THE SHULCHAN ARUCH (REMA) IDENTIFIES several non-grain species as off limits for Ashkenazic Jews during Passover. These include mustard, lentils and peas. Two primary characteristics are used to describe kitniyot: 1) they grow in a pod and 2) they are ground into flour. These traits are not absolute, and certain exceptions are made, prohibiting items that do not share these characteristics, and permitting others even though they fall under these categories.
An example mentioned by early halachic codifiers (poskim), is that certain types of kimmel (caraway) are considered kitniyot. However, kimmel embodies neither characteristic. On the other hand, it is customary to use potatoes and cottonseed oils (except in Jerusalem) despite the fact that they are ground into flour. Peanuts were widely used in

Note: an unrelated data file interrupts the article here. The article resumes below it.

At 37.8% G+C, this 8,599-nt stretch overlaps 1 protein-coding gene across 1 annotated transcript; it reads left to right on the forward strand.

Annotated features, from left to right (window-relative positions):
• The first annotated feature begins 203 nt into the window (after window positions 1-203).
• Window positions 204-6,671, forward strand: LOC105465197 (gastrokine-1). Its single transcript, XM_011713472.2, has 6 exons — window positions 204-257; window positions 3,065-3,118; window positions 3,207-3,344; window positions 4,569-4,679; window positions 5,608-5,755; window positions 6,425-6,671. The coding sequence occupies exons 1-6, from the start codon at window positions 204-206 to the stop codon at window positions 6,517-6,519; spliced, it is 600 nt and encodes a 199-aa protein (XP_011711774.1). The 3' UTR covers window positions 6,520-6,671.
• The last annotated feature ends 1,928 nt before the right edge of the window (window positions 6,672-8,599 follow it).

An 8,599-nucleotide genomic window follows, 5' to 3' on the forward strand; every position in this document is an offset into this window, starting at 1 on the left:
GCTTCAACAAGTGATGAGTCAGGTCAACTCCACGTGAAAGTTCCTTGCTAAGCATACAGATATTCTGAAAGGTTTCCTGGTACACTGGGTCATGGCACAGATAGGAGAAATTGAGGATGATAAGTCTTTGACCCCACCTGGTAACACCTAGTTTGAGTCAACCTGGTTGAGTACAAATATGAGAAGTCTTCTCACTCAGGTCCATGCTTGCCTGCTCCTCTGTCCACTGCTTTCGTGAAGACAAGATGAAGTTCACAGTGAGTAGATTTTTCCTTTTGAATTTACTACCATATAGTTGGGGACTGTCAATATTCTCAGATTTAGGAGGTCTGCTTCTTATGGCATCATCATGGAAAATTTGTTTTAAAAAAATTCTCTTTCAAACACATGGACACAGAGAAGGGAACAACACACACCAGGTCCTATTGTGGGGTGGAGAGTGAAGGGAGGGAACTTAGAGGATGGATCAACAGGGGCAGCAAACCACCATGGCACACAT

Russia despite the fact that they embody both characteristics of kitniyot. In addition to kitniyot, poskim have cautioned against using foodstuffs that may be grown as an alternate crop to chametz grains or those that may be processed in close proximity to chametz. Such foodstuffs were prohibited in certain Sephardic communities as well over the concern of an admixture.
Quinoa is a plant very similar in appearance to spinach. Commercially, it is not used as an alternate crop, and is never harvested with wheat. It even grows in different climates from those ideal for wheat. Industrially-packaged quinoa is processed on dedicated equipment, with no chance of contamination. However, retail-packaged quinoa may share equipment with chametz grains. Similar to other kinds of kitniyot, quinoa is commonly milled into flour.
Kitniyot is a category with certain ambiguities. Local custom and tradition therefore play an important role in determining what is, and what is not, treated as kitniyot. Since quinoa was not used in Jewish communities in generations past, we do not have a precedent to refer to. The OU has not taken a position about the use of quinoa on Passover and believes that this decision should be made locally. The information in this article is intended to enable an informed and enlightened conversation.